Margined white butterflies are hanging out by Mendenhall Glacier. Here’s why.

Margined white butterfly at Mendenhall Glacier on June 17, 2022 in Juneau. (Photo by Paige Sparks/KTOO)

Could you identify a margined white butterfly? Bears, porcupines and eagles get a lot of attention in the summer months, especially from tourists, but rangers at the Mendenhall Glacier Visitor Center say there are some small wonders, too.

“You’ve probably seen them without even knowing what they are. They’re small, little white butterflies that kind of fly around,” said Julia Schostak, an assistant director at the visitor center.

She says the margined white is one of four main kinds of butterflies we’re likely to see around Juneau.

“Sometimes it’s nice to think about the smaller things,” she said. “Our birds and our insects can really kind of open the world past those larger megafauna.”

Margined white butterflies can be found sucking nectar on early summer blooms — or doing a thing called “mudding” or “puddling.”

Schostak says it’s common for butterflies to cool off and drink in moist areas like mud puddles. They take in nutrients from the ground that they can’t get from plants. They know where to land and drink because chemoreceptors in their feet help them sense the composition of the soil.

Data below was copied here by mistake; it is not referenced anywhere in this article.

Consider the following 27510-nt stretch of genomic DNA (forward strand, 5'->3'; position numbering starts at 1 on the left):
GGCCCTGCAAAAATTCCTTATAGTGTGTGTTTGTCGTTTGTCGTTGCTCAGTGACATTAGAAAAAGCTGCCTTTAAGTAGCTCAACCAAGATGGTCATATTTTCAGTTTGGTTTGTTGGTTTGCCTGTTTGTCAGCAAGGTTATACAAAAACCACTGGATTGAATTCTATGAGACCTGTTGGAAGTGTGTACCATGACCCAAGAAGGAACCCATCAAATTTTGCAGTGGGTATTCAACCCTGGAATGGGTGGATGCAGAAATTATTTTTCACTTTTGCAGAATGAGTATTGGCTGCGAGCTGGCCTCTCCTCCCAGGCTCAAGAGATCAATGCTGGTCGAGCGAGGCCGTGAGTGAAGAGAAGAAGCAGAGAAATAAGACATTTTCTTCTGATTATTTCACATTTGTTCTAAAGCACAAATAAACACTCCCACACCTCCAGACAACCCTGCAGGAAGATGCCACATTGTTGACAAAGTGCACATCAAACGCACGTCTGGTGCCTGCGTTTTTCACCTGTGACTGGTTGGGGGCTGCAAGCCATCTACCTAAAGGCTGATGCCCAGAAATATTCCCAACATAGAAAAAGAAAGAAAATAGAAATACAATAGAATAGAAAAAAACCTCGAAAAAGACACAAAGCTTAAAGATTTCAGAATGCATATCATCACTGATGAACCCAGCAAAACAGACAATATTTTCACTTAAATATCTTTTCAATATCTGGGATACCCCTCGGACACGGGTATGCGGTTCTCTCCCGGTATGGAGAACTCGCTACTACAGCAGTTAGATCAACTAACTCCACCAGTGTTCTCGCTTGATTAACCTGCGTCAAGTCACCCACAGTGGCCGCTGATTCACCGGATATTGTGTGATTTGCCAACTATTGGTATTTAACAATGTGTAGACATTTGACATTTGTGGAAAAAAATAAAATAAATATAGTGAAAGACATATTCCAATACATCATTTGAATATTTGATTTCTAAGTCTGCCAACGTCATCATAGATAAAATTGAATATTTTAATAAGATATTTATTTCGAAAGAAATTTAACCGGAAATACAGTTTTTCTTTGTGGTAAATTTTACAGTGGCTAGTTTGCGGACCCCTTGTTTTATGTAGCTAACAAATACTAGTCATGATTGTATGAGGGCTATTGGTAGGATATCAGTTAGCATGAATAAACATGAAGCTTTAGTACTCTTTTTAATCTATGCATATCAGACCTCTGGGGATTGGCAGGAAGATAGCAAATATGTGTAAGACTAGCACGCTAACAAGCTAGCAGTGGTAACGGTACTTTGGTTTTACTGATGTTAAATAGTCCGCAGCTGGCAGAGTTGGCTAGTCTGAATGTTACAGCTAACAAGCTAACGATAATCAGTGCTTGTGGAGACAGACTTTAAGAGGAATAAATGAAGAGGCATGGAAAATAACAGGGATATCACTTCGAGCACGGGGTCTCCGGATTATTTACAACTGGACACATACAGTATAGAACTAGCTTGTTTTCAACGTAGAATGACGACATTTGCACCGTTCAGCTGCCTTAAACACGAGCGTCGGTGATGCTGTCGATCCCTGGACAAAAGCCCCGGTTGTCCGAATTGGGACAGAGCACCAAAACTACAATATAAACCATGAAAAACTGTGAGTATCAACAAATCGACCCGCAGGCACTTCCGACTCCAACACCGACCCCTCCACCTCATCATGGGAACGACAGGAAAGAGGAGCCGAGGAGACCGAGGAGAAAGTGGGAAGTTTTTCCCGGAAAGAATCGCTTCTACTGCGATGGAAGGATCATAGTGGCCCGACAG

Margined white butterfly at Mendenhall Glacier on June 17, 2022 in Juneau. (Photo by Paige Sparks/KTOO)

Schostak says a great place to see this in action is near Nugget Falls, by the Mendenhall Glacier. She says the water there has a perfect chemical composition for the butterflies because of glacier silt in the water.

But don’t step on them!

“Sometimes they just look like little rocks moving,” Schostak said

If you can’t get out to the glacier, don’t worry. Schostak says they’re all over the place this time of year. Look for a white butterfly with some ashy markings on the wings. It’s likely to be a margined white.

Correction: An earlier version of this story misspelled Julia Schostak’s last name.

Claire Stremple

Alaska News Reporter, KTOO

I believe every Alaskan has a right to timely information about their health and health systems, and their natural environment and its management. My goal is to report thoughtful stories that inform, inspire and quench the curiosity of listeners across the state.

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